Women may experience anxiety or depression during pregnancy, not just in the postpartum period.

If you are struggling with persistent, unexplained sadness, depression, worry, sleeplessness, or loss of appetite, please make an appointment and come in to see us. Together, we can assess the severity of your symptoms. Counseling and treatment are available. You don’t have to suffer alone.

If at any time you feel so distraught that you are thinking of hurting yourself or others, please call us and go to the nearest hospital emergency department for immediate help.

You can read more about perinatal depression at: NY Perinatal Depression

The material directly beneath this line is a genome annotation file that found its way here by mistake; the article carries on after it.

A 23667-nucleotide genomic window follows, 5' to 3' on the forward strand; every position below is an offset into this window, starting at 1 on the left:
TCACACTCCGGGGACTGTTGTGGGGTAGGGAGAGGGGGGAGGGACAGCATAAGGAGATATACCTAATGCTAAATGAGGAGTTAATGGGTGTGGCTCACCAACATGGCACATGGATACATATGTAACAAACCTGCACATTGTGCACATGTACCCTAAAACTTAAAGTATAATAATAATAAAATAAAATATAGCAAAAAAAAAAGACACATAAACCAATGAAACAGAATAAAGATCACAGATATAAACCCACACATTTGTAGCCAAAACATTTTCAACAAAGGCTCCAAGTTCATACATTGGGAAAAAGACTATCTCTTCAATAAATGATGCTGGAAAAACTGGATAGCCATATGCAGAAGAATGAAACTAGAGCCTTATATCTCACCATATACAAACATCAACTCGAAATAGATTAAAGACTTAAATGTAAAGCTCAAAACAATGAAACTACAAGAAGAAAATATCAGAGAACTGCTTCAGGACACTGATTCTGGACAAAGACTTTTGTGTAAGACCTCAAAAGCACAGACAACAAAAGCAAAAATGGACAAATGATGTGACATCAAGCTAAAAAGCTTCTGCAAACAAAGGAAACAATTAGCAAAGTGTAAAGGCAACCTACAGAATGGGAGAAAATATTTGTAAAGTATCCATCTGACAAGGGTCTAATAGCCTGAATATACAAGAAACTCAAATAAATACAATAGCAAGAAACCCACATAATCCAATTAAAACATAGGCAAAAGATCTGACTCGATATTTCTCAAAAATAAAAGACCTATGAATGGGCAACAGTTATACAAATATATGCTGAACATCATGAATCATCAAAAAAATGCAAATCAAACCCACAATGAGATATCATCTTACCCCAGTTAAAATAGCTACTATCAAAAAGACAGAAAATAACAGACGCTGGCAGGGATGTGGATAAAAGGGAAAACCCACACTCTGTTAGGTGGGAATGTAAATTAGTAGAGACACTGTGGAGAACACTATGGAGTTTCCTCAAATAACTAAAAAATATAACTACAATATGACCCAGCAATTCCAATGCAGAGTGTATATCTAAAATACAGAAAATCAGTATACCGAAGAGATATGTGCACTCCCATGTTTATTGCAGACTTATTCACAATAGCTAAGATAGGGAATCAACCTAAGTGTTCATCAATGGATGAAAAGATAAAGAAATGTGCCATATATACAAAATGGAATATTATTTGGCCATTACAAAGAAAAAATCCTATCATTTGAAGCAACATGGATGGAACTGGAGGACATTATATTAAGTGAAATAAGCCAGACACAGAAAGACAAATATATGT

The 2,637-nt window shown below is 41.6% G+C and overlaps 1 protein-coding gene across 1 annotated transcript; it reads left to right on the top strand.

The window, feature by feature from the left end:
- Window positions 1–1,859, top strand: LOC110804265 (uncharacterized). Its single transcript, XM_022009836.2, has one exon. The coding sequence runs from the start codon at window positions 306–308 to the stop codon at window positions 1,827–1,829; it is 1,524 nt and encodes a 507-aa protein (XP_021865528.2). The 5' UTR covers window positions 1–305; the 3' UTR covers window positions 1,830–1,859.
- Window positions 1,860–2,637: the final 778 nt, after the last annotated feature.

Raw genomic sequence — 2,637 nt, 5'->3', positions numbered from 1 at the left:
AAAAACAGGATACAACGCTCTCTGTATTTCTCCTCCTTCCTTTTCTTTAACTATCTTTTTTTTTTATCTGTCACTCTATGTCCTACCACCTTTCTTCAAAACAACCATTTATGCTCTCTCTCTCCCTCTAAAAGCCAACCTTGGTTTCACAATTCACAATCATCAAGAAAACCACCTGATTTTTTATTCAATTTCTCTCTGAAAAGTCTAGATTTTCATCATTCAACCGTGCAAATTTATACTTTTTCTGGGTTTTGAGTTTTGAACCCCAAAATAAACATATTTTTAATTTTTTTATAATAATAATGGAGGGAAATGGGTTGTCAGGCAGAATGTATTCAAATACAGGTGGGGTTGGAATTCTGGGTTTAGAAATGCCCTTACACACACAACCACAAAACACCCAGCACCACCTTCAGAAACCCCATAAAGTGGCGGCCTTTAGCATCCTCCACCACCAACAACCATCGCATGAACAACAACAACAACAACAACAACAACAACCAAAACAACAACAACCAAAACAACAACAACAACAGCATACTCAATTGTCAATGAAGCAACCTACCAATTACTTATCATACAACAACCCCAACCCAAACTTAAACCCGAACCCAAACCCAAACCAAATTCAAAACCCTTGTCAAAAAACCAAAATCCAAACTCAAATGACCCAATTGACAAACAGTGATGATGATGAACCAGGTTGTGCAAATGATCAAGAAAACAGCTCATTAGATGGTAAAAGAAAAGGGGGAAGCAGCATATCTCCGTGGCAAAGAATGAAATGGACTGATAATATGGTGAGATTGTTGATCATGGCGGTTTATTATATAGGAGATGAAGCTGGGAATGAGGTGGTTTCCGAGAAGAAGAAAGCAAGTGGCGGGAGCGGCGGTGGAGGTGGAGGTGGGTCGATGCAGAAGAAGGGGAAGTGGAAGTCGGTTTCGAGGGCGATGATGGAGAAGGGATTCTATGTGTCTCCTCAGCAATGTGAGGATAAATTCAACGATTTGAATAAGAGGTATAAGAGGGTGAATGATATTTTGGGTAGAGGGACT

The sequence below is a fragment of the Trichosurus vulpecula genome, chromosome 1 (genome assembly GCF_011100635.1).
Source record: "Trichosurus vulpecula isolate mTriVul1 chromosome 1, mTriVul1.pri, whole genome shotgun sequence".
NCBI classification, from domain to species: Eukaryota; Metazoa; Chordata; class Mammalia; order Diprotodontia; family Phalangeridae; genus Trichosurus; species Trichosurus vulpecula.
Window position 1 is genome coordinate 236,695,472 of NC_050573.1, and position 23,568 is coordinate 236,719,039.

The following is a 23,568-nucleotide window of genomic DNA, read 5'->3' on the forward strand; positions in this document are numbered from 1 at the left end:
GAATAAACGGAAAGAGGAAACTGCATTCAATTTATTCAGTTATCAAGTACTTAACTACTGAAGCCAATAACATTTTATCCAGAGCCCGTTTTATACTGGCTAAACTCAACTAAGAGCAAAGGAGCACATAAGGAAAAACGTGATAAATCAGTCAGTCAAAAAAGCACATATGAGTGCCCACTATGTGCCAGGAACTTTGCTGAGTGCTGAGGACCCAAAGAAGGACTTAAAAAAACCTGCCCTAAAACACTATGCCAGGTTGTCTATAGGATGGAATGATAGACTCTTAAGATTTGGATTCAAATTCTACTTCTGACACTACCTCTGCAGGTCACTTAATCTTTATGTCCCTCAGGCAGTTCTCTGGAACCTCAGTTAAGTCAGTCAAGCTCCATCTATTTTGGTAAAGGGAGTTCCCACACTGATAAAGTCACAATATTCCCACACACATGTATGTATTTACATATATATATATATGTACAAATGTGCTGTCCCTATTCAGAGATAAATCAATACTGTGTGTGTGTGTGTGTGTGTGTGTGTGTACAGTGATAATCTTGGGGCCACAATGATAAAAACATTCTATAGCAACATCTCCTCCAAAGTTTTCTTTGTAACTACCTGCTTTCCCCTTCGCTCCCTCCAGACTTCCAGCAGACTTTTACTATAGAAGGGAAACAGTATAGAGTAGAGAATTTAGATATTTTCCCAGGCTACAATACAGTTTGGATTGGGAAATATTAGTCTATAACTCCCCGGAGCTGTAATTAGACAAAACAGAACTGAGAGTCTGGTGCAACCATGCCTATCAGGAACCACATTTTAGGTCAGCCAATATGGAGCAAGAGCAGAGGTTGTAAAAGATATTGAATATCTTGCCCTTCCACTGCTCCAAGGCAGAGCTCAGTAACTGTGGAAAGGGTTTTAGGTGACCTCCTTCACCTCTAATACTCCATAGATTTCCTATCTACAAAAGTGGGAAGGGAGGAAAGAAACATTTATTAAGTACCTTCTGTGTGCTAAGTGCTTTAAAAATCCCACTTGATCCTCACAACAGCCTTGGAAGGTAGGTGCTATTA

Preterm Labor Signs

Before 37 weeks, 6 or more contractions in an hour, leaking fluid from the vagina, unusual vaginal discharge, or low pressure in the pelvis like your baby is pushing down can be symptoms of preterm labor. Contractions may feel like menstrual cramps or low abdominal pain, like your tummy getting hard, or like an intermittent low back ache; diarrhea may or may not occur as well.

Drinking 1-2 big glasses of water may calm the contractions; resting on your side may help.

If symptoms of preterm labor continue after these steps, please call us.

The March of Dimes has more discussion at: Signs of Preterm Labor

The American Congress of Obstetricians and Gynecologists answers frequently asked questions: Preterm Labor and Birth